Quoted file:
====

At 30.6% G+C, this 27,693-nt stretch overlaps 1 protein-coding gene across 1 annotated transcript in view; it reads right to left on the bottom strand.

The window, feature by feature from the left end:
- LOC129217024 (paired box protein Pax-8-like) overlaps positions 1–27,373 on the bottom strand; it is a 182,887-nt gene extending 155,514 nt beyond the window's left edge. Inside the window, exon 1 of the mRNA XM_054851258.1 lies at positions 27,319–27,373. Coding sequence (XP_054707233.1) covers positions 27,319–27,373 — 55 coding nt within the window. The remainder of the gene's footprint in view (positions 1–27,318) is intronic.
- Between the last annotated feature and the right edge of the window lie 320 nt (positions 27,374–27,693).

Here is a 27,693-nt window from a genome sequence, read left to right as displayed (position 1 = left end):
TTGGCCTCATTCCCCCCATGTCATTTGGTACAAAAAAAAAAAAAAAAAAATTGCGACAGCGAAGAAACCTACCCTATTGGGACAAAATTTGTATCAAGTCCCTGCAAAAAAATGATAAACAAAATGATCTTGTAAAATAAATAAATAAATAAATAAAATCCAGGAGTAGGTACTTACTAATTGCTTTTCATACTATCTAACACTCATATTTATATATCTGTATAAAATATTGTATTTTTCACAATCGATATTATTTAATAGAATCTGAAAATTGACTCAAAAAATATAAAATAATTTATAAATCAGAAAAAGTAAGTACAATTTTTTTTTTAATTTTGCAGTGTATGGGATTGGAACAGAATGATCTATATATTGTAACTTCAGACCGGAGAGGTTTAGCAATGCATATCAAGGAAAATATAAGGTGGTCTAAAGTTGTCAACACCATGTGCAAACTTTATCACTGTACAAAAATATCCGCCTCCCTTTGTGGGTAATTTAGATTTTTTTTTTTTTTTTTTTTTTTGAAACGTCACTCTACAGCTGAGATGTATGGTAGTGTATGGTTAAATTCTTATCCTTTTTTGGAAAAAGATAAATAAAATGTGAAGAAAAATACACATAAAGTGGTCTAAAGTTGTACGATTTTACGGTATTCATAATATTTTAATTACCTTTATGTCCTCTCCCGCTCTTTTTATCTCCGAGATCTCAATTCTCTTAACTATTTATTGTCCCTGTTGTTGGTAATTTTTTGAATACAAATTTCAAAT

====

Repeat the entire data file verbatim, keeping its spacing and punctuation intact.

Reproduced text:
At 30.6% G+C, this 27,693-nt stretch overlaps 1 protein-coding gene across 1 annotated transcript in view; it reads right to left on the bottom strand.

The window, feature by feature from the left end:
- LOC129217024 (paired box protein Pax-8-like) overlaps positions 1–27,373 on the bottom strand; it is a 182,887-nt gene extending 155,514 nt beyond the window's left edge. Inside the window, exon 1 of the mRNA XM_054851258.1 lies at positions 27,319–27,373. Coding sequence (XP_054707233.1) covers positions 27,319–27,373 — 55 coding nt within the window. The remainder of the gene's footprint in view (positions 1–27,318) is intronic.
- Between the last annotated feature and the right edge of the window lie 320 nt (positions 27,374–27,693).

Here is a 27,693-nt window from a genome sequence, read left to right as displayed (position 1 = left end):
TTGGCCTCATTCCCCCCATGTCATTTGGTACAAAAAAAAAAAAAAAAAAATTGCGACAGCGAAGAAACCTACCCTATTGGGACAAAATTTGTATCAAGTCCCTGCAAAAAAATGATAAACAAAATGATCTTGTAAAATAAATAAATAAATAAATAAAATCCAGGAGTAGGTACTTACTAATTGCTTTTCATACTATCTAACACTCATATTTATATATCTGTATAAAATATTGTATTTTTCACAATCGATATTATTTAATAGAATCTGAAAATTGACTCAAAAAATATAAAATAATTTATAAATCAGAAAAAGTAAGTACAATTTTTTTTTTAATTTTGCAGTGTATGGGATTGGAACAGAATGATCTATATATTGTAACTTCAGACCGGAGAGGTTTAGCAATGCATATCAAGGAAAATATAAGGTGGTCTAAAGTTGTCAACACCATGTGCAAACTTTATCACTGTACAAAAATATCCGCCTCCCTTTGTGGGTAATTTAGATTTTTTTTTTTTTTTTTTTTTTTGAAACGTCACTCTACAGCTGAGATGTATGGTAGTGTATGGTTAAATTCTTATCCTTTTTTGGAAAAAGATAAATAAAATGTGAAGAAAAATACACATAAAGTGGTCTAAAGTTGTACGATTTTACGGTATTCATAATATTTTAATTACCTTTATGTCCTCTCCCGCTCTTTTTATCTCCGAGATCTCAATTCTCTTAACTATTTATTGTCCCTGTTGTTGGTAATTTTTTGAATACAAATTTCAAAT